“Wildlife are in our urban centres, they’re here to stay. They’re not going anywhere,” Dowd said. “They’re damaging, in most cases, people’s biggest investments of their lives; their homes.” And with the kinds of numbers Dowd quotes, it sounds like the company will remain busy. In a square kilometre, the business owner said, there could be anywhere from 15 to 25 raccoons. Recent studies by a York University professor, have indicated that there may be as many as 100 raccoons in a square kilometre in some cities.

Dowd called raccoons the perfect urban critter and said typically it’s the house that’s more of the problem because any home has between 30-50 vulnerable areas that allow animals to get in. He added that people want a long-term and humane solution to urban wildlife in their homes.

Expanding with the Animals

After expanding throughout Canada, Dowd wants to expand into the US. Plus, raccoons are overtaking Europe, so there could be room for expansion there in the future. He pointed to Australia’s opossums as being another pest problem that may lead to expansion.

To see this ambitious expansion, Dowd will need the right people and that means entrepreneurs who enjoy dealing with people as much as they enjoy a challenge. Being an outdoorsy type would help, plus the desire to not be chained to a desk for franchisees who want to be owner operators. They will also have to be real problem solvers, too, because each animal reacts differently and the construction of the various homes they’ll be servicing is vastly different from one to the next.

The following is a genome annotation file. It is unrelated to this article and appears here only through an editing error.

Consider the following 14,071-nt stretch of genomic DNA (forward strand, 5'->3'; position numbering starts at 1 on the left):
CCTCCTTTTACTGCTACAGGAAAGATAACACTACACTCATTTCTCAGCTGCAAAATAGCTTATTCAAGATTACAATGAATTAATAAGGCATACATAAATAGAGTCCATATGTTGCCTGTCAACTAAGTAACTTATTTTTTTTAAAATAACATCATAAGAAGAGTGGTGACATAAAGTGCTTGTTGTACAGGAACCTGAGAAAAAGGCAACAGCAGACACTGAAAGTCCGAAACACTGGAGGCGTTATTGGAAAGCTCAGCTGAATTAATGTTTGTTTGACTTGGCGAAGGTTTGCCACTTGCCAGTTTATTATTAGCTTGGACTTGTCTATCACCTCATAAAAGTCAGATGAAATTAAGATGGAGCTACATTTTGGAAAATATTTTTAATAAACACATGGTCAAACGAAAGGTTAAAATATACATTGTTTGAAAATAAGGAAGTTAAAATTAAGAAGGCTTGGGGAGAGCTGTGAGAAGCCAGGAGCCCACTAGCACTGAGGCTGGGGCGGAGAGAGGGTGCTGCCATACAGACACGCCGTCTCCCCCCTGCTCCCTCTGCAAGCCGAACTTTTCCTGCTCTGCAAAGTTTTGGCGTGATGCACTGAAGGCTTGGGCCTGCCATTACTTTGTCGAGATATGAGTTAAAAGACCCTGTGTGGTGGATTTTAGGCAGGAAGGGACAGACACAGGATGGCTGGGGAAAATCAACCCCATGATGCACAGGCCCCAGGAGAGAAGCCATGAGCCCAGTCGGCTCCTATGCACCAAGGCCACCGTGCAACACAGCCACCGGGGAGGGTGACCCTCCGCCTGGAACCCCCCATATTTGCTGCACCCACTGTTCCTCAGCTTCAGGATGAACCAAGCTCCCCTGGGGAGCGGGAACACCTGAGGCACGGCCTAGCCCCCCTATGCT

The Process

It all starts with the initial conversation and most people who are enquiring have had a run-in with a wildlife issue in the past. Company reps explain the process of animal extraction, which is an important step because the company often faces misconceptions that they trap animals and relocate them. But, Dowd said, as up to 70% of animals relocated that way die, it wouldn’t fit with the company’s humane ethos.